What are the “lost Gospels”?
The term “lost Gospels” usually refers to ancient writings that were excluded from the New Testament, even though they included supposed recollections of events and teachings from the life of Jesus. A few of these lost Gospels have lasted throughout the centuries. Others survive only in tiny fragments of papyrus or in brief quotations found in the writings of early Christian scholars. Several lost Gospels were discovered anew in the past 100 years. Copies of some texts—such as Gospel of Philip, Gospel of Thomas, Gospel of Truth, and Coptic Gospel of the Egyptians—were unearthed in 1945 in Egypt, near a village known as Nag Hammadi.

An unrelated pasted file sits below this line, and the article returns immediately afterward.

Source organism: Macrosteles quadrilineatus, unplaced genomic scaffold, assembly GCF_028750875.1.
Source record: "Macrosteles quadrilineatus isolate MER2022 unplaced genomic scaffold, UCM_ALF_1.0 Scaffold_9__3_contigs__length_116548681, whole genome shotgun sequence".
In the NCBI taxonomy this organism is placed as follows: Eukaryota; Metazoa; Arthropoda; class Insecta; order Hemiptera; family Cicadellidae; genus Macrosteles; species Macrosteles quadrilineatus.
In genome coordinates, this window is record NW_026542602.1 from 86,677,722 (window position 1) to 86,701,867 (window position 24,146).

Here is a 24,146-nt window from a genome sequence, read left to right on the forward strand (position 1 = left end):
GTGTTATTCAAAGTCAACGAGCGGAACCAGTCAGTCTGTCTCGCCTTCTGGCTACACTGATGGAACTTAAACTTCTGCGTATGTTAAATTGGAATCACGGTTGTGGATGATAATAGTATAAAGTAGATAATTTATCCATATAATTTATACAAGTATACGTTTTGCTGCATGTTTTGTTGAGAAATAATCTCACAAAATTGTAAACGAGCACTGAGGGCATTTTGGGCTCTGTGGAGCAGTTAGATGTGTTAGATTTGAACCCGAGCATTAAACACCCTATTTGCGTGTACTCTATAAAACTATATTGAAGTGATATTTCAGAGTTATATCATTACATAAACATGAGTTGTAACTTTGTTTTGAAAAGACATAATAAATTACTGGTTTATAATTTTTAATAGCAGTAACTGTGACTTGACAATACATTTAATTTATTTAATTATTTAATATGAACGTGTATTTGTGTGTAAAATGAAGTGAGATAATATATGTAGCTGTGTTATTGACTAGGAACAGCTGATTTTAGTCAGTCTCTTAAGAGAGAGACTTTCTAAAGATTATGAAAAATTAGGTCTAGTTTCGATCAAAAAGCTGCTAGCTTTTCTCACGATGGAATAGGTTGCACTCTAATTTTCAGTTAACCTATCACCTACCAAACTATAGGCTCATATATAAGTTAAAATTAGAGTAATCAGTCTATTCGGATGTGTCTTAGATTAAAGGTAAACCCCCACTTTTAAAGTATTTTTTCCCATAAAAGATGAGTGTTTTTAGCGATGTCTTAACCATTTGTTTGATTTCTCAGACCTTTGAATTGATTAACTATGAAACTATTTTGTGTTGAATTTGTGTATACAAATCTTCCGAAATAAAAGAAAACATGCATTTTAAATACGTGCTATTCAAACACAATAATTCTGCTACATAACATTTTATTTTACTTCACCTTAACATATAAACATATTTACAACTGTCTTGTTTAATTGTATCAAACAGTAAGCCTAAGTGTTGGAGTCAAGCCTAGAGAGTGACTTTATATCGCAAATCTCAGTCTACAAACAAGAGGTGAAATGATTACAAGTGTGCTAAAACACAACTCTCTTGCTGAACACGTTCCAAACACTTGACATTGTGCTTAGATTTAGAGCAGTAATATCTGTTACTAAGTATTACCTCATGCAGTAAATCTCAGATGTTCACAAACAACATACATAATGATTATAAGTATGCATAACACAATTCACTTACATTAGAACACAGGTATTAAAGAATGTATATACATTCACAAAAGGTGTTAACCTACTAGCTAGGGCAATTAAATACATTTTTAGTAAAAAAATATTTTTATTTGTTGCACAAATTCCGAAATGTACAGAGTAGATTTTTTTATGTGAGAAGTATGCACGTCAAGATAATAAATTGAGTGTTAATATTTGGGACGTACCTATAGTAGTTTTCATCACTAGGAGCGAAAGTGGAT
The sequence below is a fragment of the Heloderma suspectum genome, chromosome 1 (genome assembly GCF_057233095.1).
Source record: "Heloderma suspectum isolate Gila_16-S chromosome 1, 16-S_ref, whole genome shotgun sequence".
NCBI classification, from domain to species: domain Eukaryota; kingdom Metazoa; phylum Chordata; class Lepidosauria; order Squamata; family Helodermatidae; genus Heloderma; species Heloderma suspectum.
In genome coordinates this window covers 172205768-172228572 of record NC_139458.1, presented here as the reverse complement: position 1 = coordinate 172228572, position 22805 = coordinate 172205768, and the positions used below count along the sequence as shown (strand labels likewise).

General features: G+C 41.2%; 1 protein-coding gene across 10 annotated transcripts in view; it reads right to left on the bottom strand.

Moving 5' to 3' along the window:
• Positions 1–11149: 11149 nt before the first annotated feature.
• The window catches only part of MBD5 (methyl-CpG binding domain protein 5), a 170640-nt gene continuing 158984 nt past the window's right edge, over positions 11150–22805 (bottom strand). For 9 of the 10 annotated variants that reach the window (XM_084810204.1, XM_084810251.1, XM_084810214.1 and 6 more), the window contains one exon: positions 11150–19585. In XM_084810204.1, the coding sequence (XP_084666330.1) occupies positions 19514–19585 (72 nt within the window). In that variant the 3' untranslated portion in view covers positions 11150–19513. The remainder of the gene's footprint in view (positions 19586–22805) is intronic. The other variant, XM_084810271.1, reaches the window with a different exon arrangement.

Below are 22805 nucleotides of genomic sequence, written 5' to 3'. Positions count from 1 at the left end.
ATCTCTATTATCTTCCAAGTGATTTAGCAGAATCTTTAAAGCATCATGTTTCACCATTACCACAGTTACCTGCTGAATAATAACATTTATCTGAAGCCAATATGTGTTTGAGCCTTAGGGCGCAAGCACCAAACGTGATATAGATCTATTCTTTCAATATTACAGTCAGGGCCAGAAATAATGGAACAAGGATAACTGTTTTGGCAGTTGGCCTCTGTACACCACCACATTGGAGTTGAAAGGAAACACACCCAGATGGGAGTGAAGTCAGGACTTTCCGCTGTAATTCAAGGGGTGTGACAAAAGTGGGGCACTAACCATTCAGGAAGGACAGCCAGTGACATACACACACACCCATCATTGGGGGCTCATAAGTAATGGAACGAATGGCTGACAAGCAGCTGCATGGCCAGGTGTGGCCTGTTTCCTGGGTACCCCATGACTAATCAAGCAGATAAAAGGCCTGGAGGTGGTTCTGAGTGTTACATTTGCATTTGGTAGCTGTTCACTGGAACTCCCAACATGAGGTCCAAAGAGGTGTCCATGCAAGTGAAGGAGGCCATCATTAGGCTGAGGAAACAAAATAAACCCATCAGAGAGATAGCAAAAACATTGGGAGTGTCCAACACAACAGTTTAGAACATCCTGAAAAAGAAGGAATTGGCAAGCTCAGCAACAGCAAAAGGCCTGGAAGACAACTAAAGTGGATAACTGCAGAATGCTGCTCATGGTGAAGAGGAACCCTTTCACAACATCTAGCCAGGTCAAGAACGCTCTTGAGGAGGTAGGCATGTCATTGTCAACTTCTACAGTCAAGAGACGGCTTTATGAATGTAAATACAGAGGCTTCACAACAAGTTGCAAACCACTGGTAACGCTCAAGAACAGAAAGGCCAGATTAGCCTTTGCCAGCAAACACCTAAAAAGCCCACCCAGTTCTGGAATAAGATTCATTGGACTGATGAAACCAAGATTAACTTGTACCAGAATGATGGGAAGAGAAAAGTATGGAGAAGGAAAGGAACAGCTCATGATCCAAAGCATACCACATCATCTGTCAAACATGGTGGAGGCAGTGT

If a Gospel is defined as an ancient retelling of the events or teachings from Jesus’ life, there are fewer than thirty known Gospels. Unlike the New Testament Gospels, many of the lost Gospels record only isolated teachings or fragmentary incidents from the life of Jesus.